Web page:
Standing up against something you’ve allowed for years or even decades is much harder than having boundaries from the beginning.  That’s very easy to say… Living it is a whole other enchilada! Just being a woman, of my generation and before that, a girl, makes it an uphill battle to be strong, confident, to take care of your needs (sometimes before others, heaven forbid!).  We’re considered pushy bitches by society, by and large, for being emotionally healthy and for having boundaries.

I think as each generation has evolved, we’ve become more healthy in this way.  I don’t think we’re anywhere near our destination, yet, but we’ve come a long way, Baby!  The irony to me is that my experience has been that the people who typically throw roadblocks in my path are women who struggle with the same things as I do.  I’m not sure if it’s human nature to want to hold others back because we feel failure by not “keeping up with” our friends, or if this is just ingrained in us to play the martyr and encourage other women to do the same.

My daughter would probably tell you I have a bipolar personality when it comes to what I’ve taught her about being an emotionally healthy woman.  I think I’ve taught her to be sacrificial with others, setting an example of a martyr in many of my friendships and family relationships, while encouraging her to take care of herself, stand up for her needs and her heart and to have healthy boundaries with others.  Truth be told, I’ve talked a bunch more about the better way than I’ve lived it, but she’s much stronger than I am.  She’s SO MUCH MORE wise and confident than her mama ever was at 21…  or 31…

I think it’s a hard place to be when you’re a girl my age – somewhere between sweeping it all under the rug, stuffing it all down deep with a smile on your face and poison in your heart, just happy that everyone is “getting along” and putting it all out there, take me as I am or take a hike.  Big sister shaming us.  Little sister disappointed in us.  Floundering, disenfranchised…  Blossoming awkwardly, unable to stay in purgatory any longer, wanting to be reborn.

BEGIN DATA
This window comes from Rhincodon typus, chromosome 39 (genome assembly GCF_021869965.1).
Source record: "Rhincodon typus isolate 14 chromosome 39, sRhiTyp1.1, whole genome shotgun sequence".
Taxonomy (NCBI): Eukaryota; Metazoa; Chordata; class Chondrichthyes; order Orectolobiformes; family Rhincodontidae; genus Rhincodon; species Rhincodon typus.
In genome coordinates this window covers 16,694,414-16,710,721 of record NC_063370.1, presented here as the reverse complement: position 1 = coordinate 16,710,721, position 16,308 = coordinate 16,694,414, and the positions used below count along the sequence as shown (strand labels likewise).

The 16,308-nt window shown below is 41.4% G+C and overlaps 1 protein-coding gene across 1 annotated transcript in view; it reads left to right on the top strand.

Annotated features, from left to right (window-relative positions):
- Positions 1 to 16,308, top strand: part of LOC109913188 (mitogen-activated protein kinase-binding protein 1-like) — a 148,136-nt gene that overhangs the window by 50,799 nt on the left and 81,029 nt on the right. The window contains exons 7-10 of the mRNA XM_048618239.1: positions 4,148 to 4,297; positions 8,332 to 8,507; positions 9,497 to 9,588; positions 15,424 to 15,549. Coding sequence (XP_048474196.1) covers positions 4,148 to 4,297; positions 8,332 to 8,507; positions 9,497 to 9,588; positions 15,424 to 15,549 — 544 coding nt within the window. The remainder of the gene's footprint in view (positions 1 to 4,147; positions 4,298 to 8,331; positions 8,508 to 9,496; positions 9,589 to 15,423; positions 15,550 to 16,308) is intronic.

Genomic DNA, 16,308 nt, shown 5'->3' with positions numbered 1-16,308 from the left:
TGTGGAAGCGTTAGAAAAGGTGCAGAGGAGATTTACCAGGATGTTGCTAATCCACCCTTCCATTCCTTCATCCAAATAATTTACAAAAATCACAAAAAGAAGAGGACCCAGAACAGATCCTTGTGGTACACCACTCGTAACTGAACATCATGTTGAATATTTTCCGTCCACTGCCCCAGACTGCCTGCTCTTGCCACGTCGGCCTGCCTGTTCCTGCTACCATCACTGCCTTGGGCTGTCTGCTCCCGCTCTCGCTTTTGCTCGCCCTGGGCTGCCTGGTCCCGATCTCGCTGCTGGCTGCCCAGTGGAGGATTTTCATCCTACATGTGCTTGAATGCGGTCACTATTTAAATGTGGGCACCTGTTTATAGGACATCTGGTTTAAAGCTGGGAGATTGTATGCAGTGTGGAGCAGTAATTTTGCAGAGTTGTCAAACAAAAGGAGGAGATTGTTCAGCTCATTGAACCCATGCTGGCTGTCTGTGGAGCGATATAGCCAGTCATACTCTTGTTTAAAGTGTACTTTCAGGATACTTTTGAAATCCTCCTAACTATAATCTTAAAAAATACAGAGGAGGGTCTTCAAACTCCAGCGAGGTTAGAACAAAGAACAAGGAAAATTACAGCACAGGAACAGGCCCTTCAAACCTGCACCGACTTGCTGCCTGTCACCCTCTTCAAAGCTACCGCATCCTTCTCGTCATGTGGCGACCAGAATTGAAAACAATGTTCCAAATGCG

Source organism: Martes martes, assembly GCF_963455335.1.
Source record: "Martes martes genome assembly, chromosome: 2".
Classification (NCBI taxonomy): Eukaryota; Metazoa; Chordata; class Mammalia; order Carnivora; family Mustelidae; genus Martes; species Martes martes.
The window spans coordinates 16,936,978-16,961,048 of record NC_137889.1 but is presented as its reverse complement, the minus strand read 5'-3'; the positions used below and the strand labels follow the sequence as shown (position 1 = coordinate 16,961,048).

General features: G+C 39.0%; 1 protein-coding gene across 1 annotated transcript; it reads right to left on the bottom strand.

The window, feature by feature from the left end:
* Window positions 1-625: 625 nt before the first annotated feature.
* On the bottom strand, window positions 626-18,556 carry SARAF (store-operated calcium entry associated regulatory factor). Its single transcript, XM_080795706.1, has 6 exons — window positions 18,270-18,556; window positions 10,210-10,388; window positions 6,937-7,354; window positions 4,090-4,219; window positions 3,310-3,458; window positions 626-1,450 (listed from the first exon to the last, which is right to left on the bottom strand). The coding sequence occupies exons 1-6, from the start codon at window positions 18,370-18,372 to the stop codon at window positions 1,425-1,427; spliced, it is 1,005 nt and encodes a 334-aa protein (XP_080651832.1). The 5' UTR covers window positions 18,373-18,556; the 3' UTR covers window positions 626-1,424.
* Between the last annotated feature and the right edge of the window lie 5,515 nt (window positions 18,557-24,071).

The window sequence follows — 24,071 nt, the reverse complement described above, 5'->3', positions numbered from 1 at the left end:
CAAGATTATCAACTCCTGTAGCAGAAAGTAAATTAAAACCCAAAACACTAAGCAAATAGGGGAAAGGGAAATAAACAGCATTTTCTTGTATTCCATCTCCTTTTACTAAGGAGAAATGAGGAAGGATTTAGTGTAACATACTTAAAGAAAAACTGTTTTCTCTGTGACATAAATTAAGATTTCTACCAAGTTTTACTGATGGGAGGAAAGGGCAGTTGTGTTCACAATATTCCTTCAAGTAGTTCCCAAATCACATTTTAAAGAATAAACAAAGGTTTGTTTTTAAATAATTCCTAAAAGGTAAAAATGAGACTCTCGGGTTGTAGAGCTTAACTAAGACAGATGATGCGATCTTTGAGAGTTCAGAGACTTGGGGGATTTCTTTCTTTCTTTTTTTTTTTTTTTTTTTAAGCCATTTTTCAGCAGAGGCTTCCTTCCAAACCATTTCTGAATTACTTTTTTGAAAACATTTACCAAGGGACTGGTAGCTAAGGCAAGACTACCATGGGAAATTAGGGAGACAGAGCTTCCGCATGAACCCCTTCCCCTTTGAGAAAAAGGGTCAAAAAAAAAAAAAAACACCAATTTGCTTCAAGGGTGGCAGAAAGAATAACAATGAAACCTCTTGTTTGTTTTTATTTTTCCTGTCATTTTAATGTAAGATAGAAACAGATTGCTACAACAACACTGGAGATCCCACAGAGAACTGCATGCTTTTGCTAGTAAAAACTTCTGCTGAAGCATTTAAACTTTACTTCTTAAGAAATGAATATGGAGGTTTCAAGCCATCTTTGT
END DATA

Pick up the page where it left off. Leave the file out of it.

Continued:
I’m still lost much of the time and I’m working so hard to be in His will, but sometimes I hear other voices that come from places with human agendas louder than I hear His.  It isn’t their fault, it’s mine, it’s my weakness that loses focus and forgets I am not a Christian church lady of my generation.  I am a woman of God.  I am His daughter.  He didn’t give me a spirit of fear and timidity, but of power, love, and self-discipline. (2 Timothy 1:7) My goal is to encourage this and nurture this in my sisters.  My prayer is that others will do this for me…  He gave this spirit to all of us.  If we could embrace the truth of that and live in it, the spiritual, relational possibilities are endless.  It scares the bejeebies out of me, in a good way, kinda like an awesome upside down, bare-feet dangling, loop-de-loop rollercoaster.  The old way scares me in an awful way, kinda like I’m sitting in the back seat of a car with a sad smile on my face going nowhere or over a cliff and not really caring either way because no one really knows me and I know no one…

I think Einstein got it right… albert-einstein-insanity  

Houses of Cards and Undersized Shoes

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Typically coming into one’s own is thought to happen sometime in one’s early 20’s.  We leave the secure (or often unsecure) nest of our parents.  We see that other people live differently, the world is a big amazing place and we shift our way of thinking.  We begin to feel as if we rule the world.  We get a little arrogant about our parents and the way they live, the things they believe in and instilled in us somehow seem silly, small minded.

So, we create the adult “us” because now we know.  We’re 23 or so and we won’t make the same mistakes as our parents or any of the other clueless adults who have ruled our world for the past couple of decades or so did.  There is also this disillusionment that happens when we realize our parents aren’t perfect, and that they were actually wrong about a few things.  Honestly, this can shake up our entire sense of  how the world works.  It makes everything seem like a lie, so we’re not sure who or what to trust anymore.